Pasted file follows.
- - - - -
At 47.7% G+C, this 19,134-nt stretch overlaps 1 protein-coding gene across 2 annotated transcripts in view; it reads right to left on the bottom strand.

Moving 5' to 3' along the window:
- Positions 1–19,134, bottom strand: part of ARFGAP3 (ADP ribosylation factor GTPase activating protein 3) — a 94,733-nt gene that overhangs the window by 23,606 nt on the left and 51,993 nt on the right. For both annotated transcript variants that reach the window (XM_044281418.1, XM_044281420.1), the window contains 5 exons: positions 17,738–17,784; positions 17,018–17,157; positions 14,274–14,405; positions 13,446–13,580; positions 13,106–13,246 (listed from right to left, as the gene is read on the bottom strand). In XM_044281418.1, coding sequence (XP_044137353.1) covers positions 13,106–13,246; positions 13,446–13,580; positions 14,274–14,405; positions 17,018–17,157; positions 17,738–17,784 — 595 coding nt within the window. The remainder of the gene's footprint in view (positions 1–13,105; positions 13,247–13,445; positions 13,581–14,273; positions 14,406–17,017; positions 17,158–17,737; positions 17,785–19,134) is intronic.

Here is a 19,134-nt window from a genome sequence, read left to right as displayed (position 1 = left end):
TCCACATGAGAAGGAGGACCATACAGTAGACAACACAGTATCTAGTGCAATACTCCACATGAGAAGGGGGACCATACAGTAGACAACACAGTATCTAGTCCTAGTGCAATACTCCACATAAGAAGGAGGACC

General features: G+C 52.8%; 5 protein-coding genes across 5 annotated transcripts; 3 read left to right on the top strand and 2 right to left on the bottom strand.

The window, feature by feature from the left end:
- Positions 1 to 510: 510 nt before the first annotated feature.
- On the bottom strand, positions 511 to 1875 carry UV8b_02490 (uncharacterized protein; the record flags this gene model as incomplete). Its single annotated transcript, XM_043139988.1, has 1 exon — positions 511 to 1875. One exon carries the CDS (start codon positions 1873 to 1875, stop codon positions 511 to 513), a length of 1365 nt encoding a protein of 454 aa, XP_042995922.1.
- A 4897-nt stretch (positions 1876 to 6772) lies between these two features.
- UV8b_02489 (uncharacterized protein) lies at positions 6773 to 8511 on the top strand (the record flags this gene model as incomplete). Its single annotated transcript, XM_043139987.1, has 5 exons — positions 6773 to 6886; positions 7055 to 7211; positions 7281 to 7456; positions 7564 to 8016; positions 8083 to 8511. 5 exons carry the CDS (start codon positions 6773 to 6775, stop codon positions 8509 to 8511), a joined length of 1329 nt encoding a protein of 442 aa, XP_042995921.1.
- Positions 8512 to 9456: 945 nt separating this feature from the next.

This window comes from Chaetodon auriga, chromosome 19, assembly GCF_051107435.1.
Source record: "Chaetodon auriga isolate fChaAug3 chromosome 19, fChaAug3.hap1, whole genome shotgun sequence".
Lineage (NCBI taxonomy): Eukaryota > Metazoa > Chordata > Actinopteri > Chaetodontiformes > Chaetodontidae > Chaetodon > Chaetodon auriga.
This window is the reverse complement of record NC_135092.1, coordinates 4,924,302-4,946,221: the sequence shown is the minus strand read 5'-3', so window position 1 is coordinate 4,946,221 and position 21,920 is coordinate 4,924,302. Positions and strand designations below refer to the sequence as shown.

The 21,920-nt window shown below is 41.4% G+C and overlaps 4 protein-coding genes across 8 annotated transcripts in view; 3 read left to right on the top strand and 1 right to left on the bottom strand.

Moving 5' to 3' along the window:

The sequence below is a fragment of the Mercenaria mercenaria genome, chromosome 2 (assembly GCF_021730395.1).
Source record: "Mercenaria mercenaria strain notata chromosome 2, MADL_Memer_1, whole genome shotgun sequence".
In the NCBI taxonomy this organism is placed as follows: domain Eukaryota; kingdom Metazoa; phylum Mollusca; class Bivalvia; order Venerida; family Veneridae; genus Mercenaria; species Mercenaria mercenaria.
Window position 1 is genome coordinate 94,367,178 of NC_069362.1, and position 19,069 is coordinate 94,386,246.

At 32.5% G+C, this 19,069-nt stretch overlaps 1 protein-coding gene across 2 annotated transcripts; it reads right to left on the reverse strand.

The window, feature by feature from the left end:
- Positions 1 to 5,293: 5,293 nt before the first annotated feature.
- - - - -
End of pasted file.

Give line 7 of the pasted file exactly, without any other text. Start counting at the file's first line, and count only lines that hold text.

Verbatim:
The window, feature by feature from the left end: